Abby Dernburg researches the molecular mechanisms underlying chromosome organization and dynamics during meiosis, the special cell cycle that enables sexual reproduction. Her group uses diverse experimental approaches, including genetic analysis, high-resolution and real-time imaging, biochemistry, and structural biology. Their long-term goal is to understand how chromosomes segregate faithfully during meiosis, and specifically how the processes of homologous pairing, synapsis, and recombination are executed during meiotic prophase.
Meiotic Chromosome Pairing and Synapsis
All sexually reproducing organisms rely on meiosis, the specialized chromosome segregation process by which a diploid cell partitions its genetic information into haploid cells, which become sperm, eggs, pollen, or spores. The defining feature of meiosis is that the two homologous copies of each chromosome contributed by the two parents must separate from each other. To accomplish this "reductional" segregation, homologous chromosomes first pair with each other and undergo crossover recombination, events that occur during meiotic prophase. Errors in this process give rise to aneuploidy, infertility, and in some cases to trisomies that cause developmental disorders such as Down syndrome and Klinefelter syndrome.
My lab is studying chromosome dynamics during this unique cell cycle. We investigate how the architecture of meiotic chromosomes is established and how it contributes to homolog pairing, how the synaptonemal complex is built and regulated, how pairing and synapsis are intertwined with meiotic recombination, and how regulatory circuits ensure that these processes occur in a coordinated fashion to enable accurate transmission of genetic information from one generation to the next. Most of our work uses the model organism Caenorhabditis elegans, a small, free-living roundworm (nematode) that offers many experimental advantages.
Chromosome Regions That Mediate Pairing and Synapsis Are Regulatory Hubs
Genetic studies in C. elegans have revealed that a special region near the end of each chromosome, known as the homolog recognition region or pairing center, is important for the pairing and segregation behavior of chromosomes during meiosis. Work in my lab has been unraveling the molecular activities that define these pairing centers. Having demonstrated that chromosomes lacking their pairing centers usually fail to pair and synapse with their partners, we identified a family of zinc finger (ZnF) proteins that bind to specific pairing centers and mediate their roles in pairing and synapsis. These proteins, known as HIM-8, ZIM-1, ZIM-2, and ZIM-3, mediate interactions between chromosomes and the microtubule cytoskeleton through a LINC (linker of nucleoskeleton and cytoskeleton) complex that spans the nuclear envelope. Molecular analysis of these linkages revealed that pairing centers represent an evolutionary variation on a widely conserved feature of meiosis: in most eukaryotes, the chromosome ends (telomeres) mediate similar links to the microtubule cytoskeleton during meiotic prophase. These cytoskeletal connections produce strong mechanical forces along microtubules, which lead to dramatic chromosome motions. Although the chromosome-associated proteins required for these connections have diverged, often beyond recognition, key nuclear membrane proteins and motors involved in meiotic chromosome movements are shared among most eukaryotes. We have found that these mechanical forces contribute to pairing and synapsis in several ways: they expedite the homology search process, they promote chromosome elongation and lengthwise alignment, and in C. elegans they are essential to trigger formation of the synaptonemal complex, the mysterious "glue" that holds homologs together throughout much of meiotic prophase and regulates meiotic recombination.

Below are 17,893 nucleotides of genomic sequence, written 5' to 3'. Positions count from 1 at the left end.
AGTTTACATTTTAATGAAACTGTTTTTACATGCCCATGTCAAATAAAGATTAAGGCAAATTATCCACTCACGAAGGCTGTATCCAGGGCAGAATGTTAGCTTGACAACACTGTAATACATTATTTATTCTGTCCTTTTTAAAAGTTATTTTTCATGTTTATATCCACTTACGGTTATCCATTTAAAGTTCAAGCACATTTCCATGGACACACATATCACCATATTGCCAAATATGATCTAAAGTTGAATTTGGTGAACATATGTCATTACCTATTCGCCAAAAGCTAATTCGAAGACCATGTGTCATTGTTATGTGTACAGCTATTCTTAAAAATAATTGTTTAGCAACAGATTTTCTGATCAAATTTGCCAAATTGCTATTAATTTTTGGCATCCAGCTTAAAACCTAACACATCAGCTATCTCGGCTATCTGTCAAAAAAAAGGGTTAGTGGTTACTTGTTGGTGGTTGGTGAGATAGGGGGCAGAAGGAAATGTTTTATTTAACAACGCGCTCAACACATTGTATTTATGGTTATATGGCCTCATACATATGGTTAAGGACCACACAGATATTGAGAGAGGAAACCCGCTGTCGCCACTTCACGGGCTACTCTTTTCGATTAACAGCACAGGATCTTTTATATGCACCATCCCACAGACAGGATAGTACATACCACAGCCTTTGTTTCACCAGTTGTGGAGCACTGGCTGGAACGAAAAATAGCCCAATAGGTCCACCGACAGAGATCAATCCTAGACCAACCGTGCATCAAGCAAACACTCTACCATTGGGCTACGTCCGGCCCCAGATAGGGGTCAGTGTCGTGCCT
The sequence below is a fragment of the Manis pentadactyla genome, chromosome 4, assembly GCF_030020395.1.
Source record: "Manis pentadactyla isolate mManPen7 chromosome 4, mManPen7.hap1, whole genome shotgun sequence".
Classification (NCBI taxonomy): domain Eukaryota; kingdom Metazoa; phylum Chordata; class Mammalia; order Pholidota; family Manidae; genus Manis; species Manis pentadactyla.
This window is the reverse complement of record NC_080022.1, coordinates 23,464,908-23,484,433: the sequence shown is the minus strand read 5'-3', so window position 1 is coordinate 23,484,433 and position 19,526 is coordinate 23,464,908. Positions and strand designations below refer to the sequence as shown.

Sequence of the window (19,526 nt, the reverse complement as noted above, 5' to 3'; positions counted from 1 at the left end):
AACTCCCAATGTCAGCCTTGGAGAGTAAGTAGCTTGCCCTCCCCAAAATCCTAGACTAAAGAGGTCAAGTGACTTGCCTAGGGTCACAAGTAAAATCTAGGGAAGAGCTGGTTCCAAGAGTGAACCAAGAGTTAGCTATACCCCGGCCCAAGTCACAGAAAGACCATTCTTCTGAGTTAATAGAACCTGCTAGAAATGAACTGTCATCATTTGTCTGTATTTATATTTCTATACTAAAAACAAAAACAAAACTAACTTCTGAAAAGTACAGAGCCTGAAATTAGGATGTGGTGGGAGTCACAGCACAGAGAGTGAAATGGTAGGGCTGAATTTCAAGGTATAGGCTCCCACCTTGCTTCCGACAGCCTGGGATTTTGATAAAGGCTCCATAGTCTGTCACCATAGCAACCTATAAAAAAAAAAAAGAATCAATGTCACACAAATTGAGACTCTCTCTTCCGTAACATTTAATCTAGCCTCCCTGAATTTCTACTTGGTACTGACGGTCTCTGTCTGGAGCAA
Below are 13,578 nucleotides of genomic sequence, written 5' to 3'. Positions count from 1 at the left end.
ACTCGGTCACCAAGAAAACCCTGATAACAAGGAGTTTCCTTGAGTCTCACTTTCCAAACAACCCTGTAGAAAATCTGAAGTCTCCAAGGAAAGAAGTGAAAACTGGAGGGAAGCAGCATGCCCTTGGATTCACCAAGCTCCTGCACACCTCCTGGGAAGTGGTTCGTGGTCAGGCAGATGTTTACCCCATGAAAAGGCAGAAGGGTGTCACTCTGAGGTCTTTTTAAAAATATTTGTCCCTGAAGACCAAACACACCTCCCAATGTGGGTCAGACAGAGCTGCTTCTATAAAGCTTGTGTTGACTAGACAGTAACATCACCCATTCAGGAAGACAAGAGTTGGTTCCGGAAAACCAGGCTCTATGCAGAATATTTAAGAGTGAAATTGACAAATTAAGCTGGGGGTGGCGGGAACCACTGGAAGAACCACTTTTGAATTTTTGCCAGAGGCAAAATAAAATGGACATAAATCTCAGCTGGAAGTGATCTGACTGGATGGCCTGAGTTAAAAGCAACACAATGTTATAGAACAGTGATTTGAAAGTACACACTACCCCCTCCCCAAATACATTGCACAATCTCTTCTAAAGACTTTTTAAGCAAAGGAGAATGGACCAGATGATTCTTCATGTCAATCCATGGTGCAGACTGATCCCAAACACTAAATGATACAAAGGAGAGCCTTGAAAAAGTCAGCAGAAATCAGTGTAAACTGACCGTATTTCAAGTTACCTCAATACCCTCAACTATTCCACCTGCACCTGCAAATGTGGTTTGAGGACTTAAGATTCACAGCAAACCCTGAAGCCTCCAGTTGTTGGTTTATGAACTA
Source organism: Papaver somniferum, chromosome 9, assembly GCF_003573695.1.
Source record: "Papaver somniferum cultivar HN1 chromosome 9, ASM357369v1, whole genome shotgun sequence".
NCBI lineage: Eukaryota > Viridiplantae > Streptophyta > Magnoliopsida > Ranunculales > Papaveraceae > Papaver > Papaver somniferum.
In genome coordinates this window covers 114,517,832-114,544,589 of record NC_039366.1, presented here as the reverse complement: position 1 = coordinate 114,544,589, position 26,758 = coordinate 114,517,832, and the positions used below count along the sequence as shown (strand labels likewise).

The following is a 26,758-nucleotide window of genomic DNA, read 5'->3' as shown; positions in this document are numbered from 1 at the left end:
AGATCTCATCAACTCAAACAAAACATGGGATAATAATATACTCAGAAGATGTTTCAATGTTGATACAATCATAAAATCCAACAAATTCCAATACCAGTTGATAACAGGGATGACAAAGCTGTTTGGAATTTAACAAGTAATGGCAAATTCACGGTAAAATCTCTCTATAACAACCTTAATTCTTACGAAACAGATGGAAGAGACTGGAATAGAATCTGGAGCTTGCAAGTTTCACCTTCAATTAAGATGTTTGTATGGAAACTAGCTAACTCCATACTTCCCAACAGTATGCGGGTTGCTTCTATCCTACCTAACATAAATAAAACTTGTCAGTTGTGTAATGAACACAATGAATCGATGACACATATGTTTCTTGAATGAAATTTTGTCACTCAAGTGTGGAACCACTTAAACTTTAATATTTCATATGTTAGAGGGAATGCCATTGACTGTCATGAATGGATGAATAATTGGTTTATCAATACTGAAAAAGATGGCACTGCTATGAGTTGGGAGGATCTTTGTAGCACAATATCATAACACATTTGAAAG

Our recent work has illuminated a regulatory cascade that acts at pairing centers to set meiotic chromosomes into motion. CHK-2, a kinase required for homolog pairing, synapsis, and recombination, modifies the ZnF proteins at pairing centers upon meiotic entry. By phosphorylating these proteins, CHK-2 enables them to recruit a Polo-like kinase, PLK-2, which is in turn required for pairing and synapsis. Concentration of PLK-2 at pairing centers, and its sequestration away from other chromosome regions, are important for regulating synapsis. Ongoing efforts are identifying the key substrates of CHK-2 and PLK-2, which we know to include both essential chromosomal proteins and components of the synaptonemal complex. Thus, these studies are revealing how chromosome architecture and dynamics are regulated during meiotic prophase and how this regulation promotes faithful execution of pairing, synapsis, and recombination.
Feedback Regulation of the Meiotic Cell Cycle